Unlikely to launch subscription paywall for Escape Products
At a 30,000ft view, there are two broad categories of media products online — escape and work. In this post, we evaluate escape media products.
For example, when you are in a queue and quickly check Twitter, you use Twitter as an escape product.
On the Internet, Twitter, YouTube, and blogs are examples of successful escape products.
They meet fundamental psychological human needs like killing boredom, prestige, fear of missing out, need to belong and feel connected.
“The secret behind Buzzfeed is catering to that elusive group known as the ‘‘ network.”Jonah Peretti, the founder of BuzzFeed
Brut India too recognizes this. Hence, its homepage uses a call to action copyBrut Nature.”
Escape products tend to operate in the ad-economy
Attention is the foundation of wealth for escape products.and attention, and companies monetize this attention with advertisements.
Hence, their competition is…
Anything that consumes a customer’s time.
“You know, think about it, when you watch a show from Netflix and you get addicted to it, you stay up late at night.Netflix C.E.O. Reed Hastings – https://www.theguardian.com/technology/2017/apr/18/netflix-competitor-sleep-uber-facebook
“Sometimes employees at Netflix think, ‘Oh my god, we’re competing with FX, HBO, or Amazon,” said Hastings, “but think about if you didn’t watch Netflix last night: What did you do? There’s such a broad range of things that you did to relax and unwind, hang out, and connect–and we compete with all of that.”Netflix C.E.O. Reed Hastings – https://nextbigwhat.com/sleep-vs-netflix-reed-hastings/
“We’re (news products) no longer just competing with each other, or with the entertainment industry, but with what (content) people create themselves and their communications with one another.”Heather Chaplin, the founder-director of Journalism+Design – https://journalismdesign.com/why-journalism-design/
Escape media products operate in a zero-sum game
Hence, escape media products are optimized to be addictive, i.e., how often do users come to the platform. In addition, these products tend to have a temporal bias, i.e., their content that keeps frequently changing throughout the day. This, in turn, creates a fear of missing out that brings the audience back multiple times a day.
Often, there is one dominant, category-defining escape-based product in each category. The rest of the competitors serve a long tail.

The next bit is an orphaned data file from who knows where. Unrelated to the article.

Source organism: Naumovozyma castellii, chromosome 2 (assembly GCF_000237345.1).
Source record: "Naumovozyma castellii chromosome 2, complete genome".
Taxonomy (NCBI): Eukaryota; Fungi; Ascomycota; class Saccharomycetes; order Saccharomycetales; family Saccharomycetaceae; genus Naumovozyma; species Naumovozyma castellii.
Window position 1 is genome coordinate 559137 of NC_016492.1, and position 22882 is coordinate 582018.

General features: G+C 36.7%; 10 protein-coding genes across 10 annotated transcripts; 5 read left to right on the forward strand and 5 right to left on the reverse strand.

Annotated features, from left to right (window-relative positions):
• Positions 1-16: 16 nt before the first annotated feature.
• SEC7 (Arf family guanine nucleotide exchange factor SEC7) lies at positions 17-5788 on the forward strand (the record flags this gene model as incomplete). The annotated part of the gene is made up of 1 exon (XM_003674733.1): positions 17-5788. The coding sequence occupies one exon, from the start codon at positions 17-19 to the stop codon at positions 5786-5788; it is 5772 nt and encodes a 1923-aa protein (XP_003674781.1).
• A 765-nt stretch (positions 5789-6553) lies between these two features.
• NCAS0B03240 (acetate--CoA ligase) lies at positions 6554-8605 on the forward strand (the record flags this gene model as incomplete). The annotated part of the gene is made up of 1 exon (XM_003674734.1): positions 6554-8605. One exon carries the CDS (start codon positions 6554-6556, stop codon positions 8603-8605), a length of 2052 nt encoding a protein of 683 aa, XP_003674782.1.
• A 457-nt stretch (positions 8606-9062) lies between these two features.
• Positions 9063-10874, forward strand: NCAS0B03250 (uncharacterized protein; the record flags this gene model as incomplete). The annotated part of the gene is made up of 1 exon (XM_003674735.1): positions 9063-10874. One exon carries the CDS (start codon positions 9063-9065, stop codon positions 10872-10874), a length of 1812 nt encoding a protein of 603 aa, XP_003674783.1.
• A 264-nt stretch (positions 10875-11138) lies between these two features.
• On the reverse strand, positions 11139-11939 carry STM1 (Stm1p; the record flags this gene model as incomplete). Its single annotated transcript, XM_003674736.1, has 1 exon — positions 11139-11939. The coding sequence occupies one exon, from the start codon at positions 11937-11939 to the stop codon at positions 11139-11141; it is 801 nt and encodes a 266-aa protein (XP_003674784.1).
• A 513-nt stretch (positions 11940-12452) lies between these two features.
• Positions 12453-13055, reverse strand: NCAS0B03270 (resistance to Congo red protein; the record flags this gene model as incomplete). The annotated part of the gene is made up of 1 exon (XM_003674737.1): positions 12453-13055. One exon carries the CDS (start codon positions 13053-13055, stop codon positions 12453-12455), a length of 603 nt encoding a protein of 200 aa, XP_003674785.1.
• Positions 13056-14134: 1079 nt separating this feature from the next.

Broadly, there are three:
- The first is social platforms like YouTube, Twitter, Facebook, Reddit that act as news aggregators.
- The second is horizontal, catch-all news sites.
- The third is interest-based news products like Brut India.
In some situations, you could charge for escape products, if audiences are passionate towards it
First introduced by journalist Kevin Kelly in his blog, passion products are media products on topics or
Kevin elaborates that audiences pay, out of patronage or altruism. They pay to support the creator. That said, these continue to be escape products because subscribers do not get a tangible utility back in return.
Below are examples of some passion products:
- People can be passionate about news products that have a clear political ideology. Citizens leaning left might empathize with the journalists covering a certain issue and hence might support them. Alternatively, if a right-leaning government or Big Business files legal cases against them, consumers will go out of their way to support passion-based escape products.
- Persecuted minorities can pool in money to support journalism operations. For e.g., adherents of the Falun Gong religious movement can support shows like China Uncensored, which discusses sensitive political issues in China with satire.
- WaitButWhy is an example of high-quality long-form blog posts.
This entire field has now exploded into what’s called the #PassionEconomy or #CreatorEconomy and new platforms like SubStack are helping creators monetize.